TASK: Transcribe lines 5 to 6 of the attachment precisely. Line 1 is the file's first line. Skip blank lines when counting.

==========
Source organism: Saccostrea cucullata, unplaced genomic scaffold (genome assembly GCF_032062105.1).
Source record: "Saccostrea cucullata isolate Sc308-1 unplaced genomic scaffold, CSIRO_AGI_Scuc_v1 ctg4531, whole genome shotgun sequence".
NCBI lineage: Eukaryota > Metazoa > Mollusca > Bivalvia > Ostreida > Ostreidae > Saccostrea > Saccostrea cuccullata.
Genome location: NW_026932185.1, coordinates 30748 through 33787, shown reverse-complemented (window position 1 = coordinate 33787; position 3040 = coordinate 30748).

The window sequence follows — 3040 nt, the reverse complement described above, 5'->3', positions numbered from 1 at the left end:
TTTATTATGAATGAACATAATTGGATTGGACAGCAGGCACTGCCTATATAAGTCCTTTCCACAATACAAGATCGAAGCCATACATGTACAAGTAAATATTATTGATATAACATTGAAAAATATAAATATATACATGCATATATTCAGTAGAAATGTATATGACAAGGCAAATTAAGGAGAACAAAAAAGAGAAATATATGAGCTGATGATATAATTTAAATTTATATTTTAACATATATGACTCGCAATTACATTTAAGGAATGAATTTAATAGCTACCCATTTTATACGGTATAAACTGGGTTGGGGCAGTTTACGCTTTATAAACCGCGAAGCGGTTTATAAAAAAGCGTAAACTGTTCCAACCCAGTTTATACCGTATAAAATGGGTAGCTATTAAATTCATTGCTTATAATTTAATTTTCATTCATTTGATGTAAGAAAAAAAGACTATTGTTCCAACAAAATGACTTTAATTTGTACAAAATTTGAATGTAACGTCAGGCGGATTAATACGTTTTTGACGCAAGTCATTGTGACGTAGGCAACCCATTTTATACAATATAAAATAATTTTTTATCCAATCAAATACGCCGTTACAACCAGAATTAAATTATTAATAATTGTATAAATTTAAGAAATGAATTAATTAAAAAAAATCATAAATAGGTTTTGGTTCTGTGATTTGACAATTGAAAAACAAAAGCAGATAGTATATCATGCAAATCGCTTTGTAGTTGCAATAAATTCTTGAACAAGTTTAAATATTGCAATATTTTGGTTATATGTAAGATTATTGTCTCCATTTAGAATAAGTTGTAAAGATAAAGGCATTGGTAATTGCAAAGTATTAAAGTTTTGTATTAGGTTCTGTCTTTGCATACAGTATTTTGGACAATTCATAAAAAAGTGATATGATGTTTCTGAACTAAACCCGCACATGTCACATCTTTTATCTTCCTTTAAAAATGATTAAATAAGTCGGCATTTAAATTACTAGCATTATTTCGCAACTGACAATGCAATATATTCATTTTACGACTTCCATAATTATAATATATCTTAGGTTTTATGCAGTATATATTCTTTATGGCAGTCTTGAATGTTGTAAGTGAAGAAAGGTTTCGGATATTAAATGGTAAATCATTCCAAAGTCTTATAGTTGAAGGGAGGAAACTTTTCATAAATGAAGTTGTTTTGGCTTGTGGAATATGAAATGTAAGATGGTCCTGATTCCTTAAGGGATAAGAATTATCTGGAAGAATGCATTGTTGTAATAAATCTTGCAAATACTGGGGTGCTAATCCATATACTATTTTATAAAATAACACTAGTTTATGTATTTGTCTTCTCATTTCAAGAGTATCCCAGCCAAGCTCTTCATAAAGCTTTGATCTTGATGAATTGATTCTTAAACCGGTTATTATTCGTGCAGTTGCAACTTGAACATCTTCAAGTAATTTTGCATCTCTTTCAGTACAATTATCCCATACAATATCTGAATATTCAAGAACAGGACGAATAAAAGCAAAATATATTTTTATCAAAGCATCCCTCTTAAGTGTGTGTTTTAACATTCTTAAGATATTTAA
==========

The window sequence follows — 3040 nt, the reverse complement described above, 5'->3', positions numbered from 1 at the left end:
TTTATTATGAATGAACATAATTGGATTGGACAGCAGGCACTGCCTATATAAGTCCTTTCCACAATACAAGATCGAAGCCATACATGTACAAGTAAATATTATTGATATAACATTGAAAAATATAAATATATACATGCATATATTCAGTAGAAATGTATATGACAAGGCAAATTAAGGAGAACAAAAAAGAGAAATATATGAGCTGATGATATAATTTAAATTTATATTTTAACATATATGACTCGCAATTACATTTAAGGAATGAATTTAATAGCTACCCATTTTATACGGTATAAACTGGGTTGGGGCAGTTTACGCTTTATAAACCGCGAAGCGGTTTATAAAAAAGCGTAAACTGTTCCAACCCAGTTTATACCGTATAAAATGGGTAGCTATTAAATTCATTGCTTATAATTTAATTTTCATTCATTTGATGTAAGAAAAAAAGACTATTGTTCCAACAAAATGACTTTAATTTGTACAAAATTTGAATGTAACGTCAGGCGGATTAATACGTTTTTGACGCAAGTCATTGTGACGTAGGCAACCCATTTTATACAATATAAAATAATTTTTTATCCAATCAAATACGCCGTTACAACCAGAATTAAATTATTAATAATTGTATAAATTTAAGAAATGAATTAATTAAAAAAAATCATAAATAGGTTTTGGTTCTGTGATTTGACAATTGAAAAACAAAAGCAGATAGTATATCATGCAAATCGCTTTGTAGTTGCAATAAATTCTTGAACAAGTTTAAATATTGCAATATTTTGGTTATATGTAAGATTATTGTCTCCATTTAGAATAAGTTGTAAAGATAAAGGCATTGGTAATTGCAAAGTATTAAAGTTTTGTATTAGGTTCTGTCTTTGCATACAGTATTTTGGACAATTCATAAAAAAGTGATATGATGTTTCTGAACTAAACCCGCACATGTCACATCTTTTATCTTCCTTTAAAAATGATTAAATAAGTCGGCATTTAAATTACTAGCATTATTTCGCAACTGACAATGCAATATATTCATTTTACGACTTCCATAATTATAATATATCTTAGGTTTTATGCAGTATATATTCTTTATGGCAGTCTTGAATGTTGTAAGTGAAGAAAGGTTTCGGATATTAAATGGTAAATCATTCCAAAGTCTTATAGTTGAAGGGAGGAAACTTTTCATAAATGAAGTTGTTTTGGCTTGTGGAATATGAAATGTAAGATGGTCCTGATTCCTTAAGGGATAAGAATTATCTGGAAGAATGCATTGTTGTAATAAATCTTGCAAATACTGGGGTGCTAATCCATATACTATTTTATAAAATAACACTAGTTTATGTATTTGTCTTCTCATTTCAAGAGTATCCCAGCCAAGCTCTTCATAAAGCTTTGATCTTGATGAATTGATTCTTAAACCGGTTATTATTCGTGCAGTTGCAACTTGAACATCTTCAAGTAATTTTGCATCTCTTTCAGTACAATTATCCCATACAATATCTGAATATTCAAGAACAGGACGAATAAAAGCAAAATATATTTTTATCAAAGCATCCCTCTTAAGTGTGTGTTTTAACATTCTTAAGATATTTAA